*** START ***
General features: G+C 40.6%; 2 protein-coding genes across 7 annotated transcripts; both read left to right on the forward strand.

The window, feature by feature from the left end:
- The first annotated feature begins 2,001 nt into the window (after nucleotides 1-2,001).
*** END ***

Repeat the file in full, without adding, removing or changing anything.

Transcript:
General features: G+C 40.6%; 2 protein-coding genes across 7 annotated transcripts; both read left to right on the forward strand.

The window, feature by feature from the left end:
- The first annotated feature begins 2,001 nt into the window (after nucleotides 1-2,001).